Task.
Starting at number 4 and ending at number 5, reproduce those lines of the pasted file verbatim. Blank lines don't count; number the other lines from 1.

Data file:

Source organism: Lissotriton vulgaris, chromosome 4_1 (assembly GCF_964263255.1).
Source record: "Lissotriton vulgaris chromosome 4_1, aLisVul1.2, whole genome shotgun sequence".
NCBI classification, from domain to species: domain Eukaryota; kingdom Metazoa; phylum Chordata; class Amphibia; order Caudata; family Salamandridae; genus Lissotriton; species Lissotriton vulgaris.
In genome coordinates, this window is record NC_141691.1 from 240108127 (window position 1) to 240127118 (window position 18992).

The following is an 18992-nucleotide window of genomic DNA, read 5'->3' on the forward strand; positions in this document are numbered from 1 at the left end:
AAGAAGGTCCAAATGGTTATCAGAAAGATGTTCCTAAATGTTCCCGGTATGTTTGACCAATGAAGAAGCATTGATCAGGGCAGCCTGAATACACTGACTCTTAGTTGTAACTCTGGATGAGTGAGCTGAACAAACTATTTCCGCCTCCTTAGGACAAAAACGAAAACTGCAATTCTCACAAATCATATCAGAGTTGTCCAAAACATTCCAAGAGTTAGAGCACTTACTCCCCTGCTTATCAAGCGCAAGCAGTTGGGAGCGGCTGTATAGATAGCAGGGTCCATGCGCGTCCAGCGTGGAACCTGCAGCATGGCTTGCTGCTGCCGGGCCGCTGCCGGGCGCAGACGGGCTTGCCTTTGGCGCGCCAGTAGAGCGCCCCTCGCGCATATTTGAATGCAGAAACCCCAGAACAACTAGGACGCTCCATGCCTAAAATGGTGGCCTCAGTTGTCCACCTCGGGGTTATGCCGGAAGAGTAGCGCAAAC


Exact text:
In genome coordinates, this window is record NC_141691.1 from 240108127 (window position 1) to 240127118 (window position 18992).

The following is an 18992-nucleotide window of genomic DNA, read 5'->3' on the forward strand; positions in this document are numbered from 1 at the left end: